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Using Goroutines Will Not Grant You Another CPU Core

·4 mins

… continued from the previous post.

Back to the Drawing Board #

Let us keep the original Slow implementation and move parallelization to main:

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package main

import (
	"sync"

	"fillmore-labs.com/blog/goroutines/pkg/fibonacci"
)

func main() {
	var wg sync.WaitGroup
	for range 1_000 {
		// queryStart := time.Now()
		wg.Add(1)
		go func() {
			defer wg.Done()

			_ = fibonacci.Slow(27)
			// duration := time.Since(queryStart)
		}()
	}
	wg.Wait()
}

Now check if things improved:

> go run fillmore-labs.com/blog/goroutines/cmd/try4
*** Finished 1000 runs in 371ms - avg 185ms, stddev 106ms

This is approximately 3.85 times faster than the single-core solution, which is what we would expect on a four-core machine.

We could stop here, but some numbers immediately jump out. We measure the time between the begin of the request (the start of the goroutine) and when the calculation is done.

While the single-core solution needed 1.47 milliseconds for one calculation, our latest program makes us wait on average 185 milliseconds for the result. Also, the response times vary wildly, with over 100 milliseconds of standard deviation.

Let us diagnose why this is:

> go test -trace trace4.out fillmore-labs.com/blog/goroutines/cmd/try4
ok      fillmore-labs.com/blog/goroutines/cmd/try4    0.374s
> go tool trace trace4.out

Examining the goroutine analysis of fillmore-labs.com/blog/goroutines/cmd/try4.Run4.func1:

goroutine analysis of trace 4

We can seed that we spawn a lot of goroutines that are are mostly waiting to be scheduled and it takes the scheduler a while to finish all of them:

goroutines of trace 4

The Go scheduler is good and has implemented some interesting prioritization tricks, so there is little penalty for this build-up, but we make scheduling bad for us and any other part of our application.

If we look at the block times:

goroutine analysis of trace 4

We see the runtime calculations blocking, since we use a channel to send the duration to another goroutine, so placing unnecessary load on the scheduler affects the whole program. Also, we are just wasting RAM by creating workloads that can not be executed.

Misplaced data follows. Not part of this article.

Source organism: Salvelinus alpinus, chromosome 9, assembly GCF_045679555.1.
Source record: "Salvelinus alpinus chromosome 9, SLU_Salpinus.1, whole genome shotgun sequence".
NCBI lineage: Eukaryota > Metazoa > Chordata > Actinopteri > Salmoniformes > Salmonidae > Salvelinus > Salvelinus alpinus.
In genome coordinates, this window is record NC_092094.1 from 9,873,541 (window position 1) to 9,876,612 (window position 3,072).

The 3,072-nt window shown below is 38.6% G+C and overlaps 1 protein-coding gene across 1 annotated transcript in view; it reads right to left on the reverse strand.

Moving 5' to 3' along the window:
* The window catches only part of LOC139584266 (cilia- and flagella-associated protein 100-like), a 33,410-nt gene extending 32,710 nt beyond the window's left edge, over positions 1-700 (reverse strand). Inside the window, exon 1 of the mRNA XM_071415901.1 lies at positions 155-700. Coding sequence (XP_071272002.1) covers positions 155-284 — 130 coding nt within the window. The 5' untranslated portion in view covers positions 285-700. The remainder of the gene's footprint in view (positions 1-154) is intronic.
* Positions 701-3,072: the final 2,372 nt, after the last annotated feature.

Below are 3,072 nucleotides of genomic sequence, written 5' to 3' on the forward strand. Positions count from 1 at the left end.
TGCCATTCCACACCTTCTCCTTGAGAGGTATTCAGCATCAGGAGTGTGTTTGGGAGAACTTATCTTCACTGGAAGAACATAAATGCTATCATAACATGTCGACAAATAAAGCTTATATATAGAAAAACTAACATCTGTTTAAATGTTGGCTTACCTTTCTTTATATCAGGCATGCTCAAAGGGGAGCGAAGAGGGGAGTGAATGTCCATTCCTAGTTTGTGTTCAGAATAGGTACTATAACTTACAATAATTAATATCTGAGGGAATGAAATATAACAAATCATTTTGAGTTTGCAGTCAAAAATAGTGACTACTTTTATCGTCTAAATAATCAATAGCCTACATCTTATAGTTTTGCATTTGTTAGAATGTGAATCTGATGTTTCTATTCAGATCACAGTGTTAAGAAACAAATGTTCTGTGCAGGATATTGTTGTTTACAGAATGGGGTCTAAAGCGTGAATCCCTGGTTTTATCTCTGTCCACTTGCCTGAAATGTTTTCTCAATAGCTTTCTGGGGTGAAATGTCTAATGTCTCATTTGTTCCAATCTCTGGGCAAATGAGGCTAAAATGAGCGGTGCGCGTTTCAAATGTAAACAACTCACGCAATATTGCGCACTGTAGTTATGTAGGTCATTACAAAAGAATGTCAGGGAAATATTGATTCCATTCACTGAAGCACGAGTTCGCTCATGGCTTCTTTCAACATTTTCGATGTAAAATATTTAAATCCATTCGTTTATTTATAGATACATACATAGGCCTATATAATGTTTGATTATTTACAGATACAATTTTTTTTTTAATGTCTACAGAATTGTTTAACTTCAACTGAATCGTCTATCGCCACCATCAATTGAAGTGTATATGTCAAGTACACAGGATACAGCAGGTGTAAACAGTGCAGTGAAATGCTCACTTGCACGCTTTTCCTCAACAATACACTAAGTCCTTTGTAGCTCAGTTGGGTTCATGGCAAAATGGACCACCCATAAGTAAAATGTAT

Do Not Commission More Work Than Can Be Done #

Let us modify the way we schedule our calculations. Instead of submitting them all at once, we use a semaphore to only submit as many goroutines as can be executed:

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package main

import (
	"context"
	"runtime"

	"fillmore-labs.com/blog/goroutines/pkg/fibonacci"
	"golang.org/x/sync/semaphore"
)

func main() {
	ctx := context.Background()

	numCPU := int64(runtime.GOMAXPROCS(0))
	pool := semaphore.NewWeighted(numCPU)
	for range 1_000 {
		// queryStart := time.Now()
		_ = pool.Acquire(ctx, 1)
		go func() {
			defer pool.Release(1)

			_ = fibonacci.Slow(27)
			// duration := time.Since(queryStart)
		}()
	}
	_ = pool.Acquire(ctx, numCPU)
}

Code-wise it looks remarkably like the solution using wait groups. Now try this out:

> go run fillmore-labs.com/blog/goroutines/cmd/try5
*** Finished 1000 runs in 372ms - avg 1.85ms, stddev 445┬Ás

It has nearly the same total runtime as our last attempt, but the requests are much more responsive (a query is calculated after 1.85 Milliseconds, which is close to our single-core result of 1.45 Milliseconds) and much less variance than before. Let us look at the trace of that:

> go test -trace trace5.out fillmore-labs.com/blog/goroutines/cmd/try5
ok      fillmore-labs.com/blog/goroutines/cmd/try5    0.374s
> go tool trace trace5.out

goroutine analysis of trace 5

We see that the goroutines spend time executing code, instead of just waiting to be scheduled. Also, we have only four goroutines running at a time:

goroutines of trace 5

So, this surely is an improvement.

Summary #

We studied some ways to parallelize a CPU bound algorithm so that it efficiently uses all CPU cores without swamping the Go scheduler. We also saw that randomly using goroutines has a good chance to make a program run slower than before.

Interestingly enough the synchronous calculation of a single task is faster that the parallel one, and moving concurrency out of the calculation sped things up tremendously.

… continued in the next post.